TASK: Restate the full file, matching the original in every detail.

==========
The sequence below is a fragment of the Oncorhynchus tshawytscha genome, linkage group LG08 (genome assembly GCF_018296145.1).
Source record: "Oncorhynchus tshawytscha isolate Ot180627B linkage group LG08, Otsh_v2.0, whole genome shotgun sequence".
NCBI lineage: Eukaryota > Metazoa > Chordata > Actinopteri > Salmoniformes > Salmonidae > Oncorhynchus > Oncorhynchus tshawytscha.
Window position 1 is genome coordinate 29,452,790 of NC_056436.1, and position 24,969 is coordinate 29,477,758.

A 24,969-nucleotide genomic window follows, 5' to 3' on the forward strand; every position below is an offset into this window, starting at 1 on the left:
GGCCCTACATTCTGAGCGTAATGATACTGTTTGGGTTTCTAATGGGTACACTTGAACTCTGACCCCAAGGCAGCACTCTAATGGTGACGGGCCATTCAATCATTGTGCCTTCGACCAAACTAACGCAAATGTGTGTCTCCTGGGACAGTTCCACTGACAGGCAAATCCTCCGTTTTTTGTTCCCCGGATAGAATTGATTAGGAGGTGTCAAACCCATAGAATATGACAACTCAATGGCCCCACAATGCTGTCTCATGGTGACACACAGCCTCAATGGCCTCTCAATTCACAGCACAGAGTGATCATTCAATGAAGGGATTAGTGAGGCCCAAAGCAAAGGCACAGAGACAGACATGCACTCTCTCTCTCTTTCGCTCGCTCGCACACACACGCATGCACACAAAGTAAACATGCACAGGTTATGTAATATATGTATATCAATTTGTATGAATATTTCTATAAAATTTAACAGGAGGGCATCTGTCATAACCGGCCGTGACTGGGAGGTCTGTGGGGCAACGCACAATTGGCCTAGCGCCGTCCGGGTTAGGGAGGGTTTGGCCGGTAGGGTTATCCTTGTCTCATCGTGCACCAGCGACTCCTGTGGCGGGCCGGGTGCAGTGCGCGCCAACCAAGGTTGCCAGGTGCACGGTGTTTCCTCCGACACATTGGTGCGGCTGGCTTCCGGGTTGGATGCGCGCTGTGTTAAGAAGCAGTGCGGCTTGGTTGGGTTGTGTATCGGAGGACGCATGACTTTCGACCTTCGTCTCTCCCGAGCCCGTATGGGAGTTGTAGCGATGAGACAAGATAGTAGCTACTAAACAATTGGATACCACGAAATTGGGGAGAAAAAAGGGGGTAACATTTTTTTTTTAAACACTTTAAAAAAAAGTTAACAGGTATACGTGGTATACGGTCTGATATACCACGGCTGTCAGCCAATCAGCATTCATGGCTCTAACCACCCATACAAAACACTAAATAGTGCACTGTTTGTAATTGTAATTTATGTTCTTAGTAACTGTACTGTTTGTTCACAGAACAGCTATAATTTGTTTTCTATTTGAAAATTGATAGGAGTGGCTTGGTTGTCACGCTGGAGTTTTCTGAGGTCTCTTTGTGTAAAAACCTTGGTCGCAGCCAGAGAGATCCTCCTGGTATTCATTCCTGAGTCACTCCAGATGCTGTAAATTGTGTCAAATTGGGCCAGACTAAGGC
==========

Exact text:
The sequence below is a fragment of the Oncorhynchus tshawytscha genome, linkage group LG08 (genome assembly GCF_018296145.1).
Source record: "Oncorhynchus tshawytscha isolate Ot180627B linkage group LG08, Otsh_v2.0, whole genome shotgun sequence".
NCBI lineage: Eukaryota > Metazoa > Chordata > Actinopteri > Salmoniformes > Salmonidae > Oncorhynchus > Oncorhynchus tshawytscha.
Window position 1 is genome coordinate 29,452,790 of NC_056436.1, and position 24,969 is coordinate 29,477,758.

A 24,969-nucleotide genomic window follows, 5' to 3' on the forward strand; every position below is an offset into this window, starting at 1 on the left:
GGCCCTACATTCTGAGCGTAATGATACTGTTTGGGTTTCTAATGGGTACACTTGAACTCTGACCCCAAGGCAGCACTCTAATGGTGACGGGCCATTCAATCATTGTGCCTTCGACCAAACTAACGCAAATGTGTGTCTCCTGGGACAGTTCCACTGACAGGCAAATCCTCCGTTTTTTGTTCCCCGGATAGAATTGATTAGGAGGTGTCAAACCCATAGAATATGACAACTCAATGGCCCCACAATGCTGTCTCATGGTGACACACAGCCTCAATGGCCTCTCAATTCACAGCACAGAGTGATCATTCAATGAAGGGATTAGTGAGGCCCAAAGCAAAGGCACAGAGACAGACATGCACTCTCTCTCTCTTTCGCTCGCTCGCACACACACGCATGCACACAAAGTAAACATGCACAGGTTATGTAATATATGTATATCAATTTGTATGAATATTTCTATAAAATTTAACAGGAGGGCATCTGTCATAACCGGCCGTGACTGGGAGGTCTGTGGGGCAACGCACAATTGGCCTAGCGCCGTCCGGGTTAGGGAGGGTTTGGCCGGTAGGGTTATCCTTGTCTCATCGTGCACCAGCGACTCCTGTGGCGGGCCGGGTGCAGTGCGCGCCAACCAAGGTTGCCAGGTGCACGGTGTTTCCTCCGACACATTGGTGCGGCTGGCTTCCGGGTTGGATGCGCGCTGTGTTAAGAAGCAGTGCGGCTTGGTTGGGTTGTGTATCGGAGGACGCATGACTTTCGACCTTCGTCTCTCCCGAGCCCGTATGGGAGTTGTAGCGATGAGACAAGATAGTAGCTACTAAACAATTGGATACCACGAAATTGGGGAGAAAAAAGGGGGTAACATTTTTTTTTTAAACACTTTAAAAAAAAGTTAACAGGTATACGTGGTATACGGTCTGATATACCACGGCTGTCAGCCAATCAGCATTCATGGCTCTAACCACCCATACAAAACACTAAATAGTGCACTGTTTGTAATTGTAATTTATGTTCTTAGTAACTGTACTGTTTGTTCACAGAACAGCTATAATTTGTTTTCTATTTGAAAATTGATAGGAGTGGCTTGGTTGTCACGCTGGAGTTTTCTGAGGTCTCTTTGTGTAAAAACCTTGGTCGCAGCCAGAGAGATCCTCCTGGTATTCATTCCTGAGTCACTCCAGATGCTGTAAATTGTGTCAAATTGGGCCAGACTAAGGC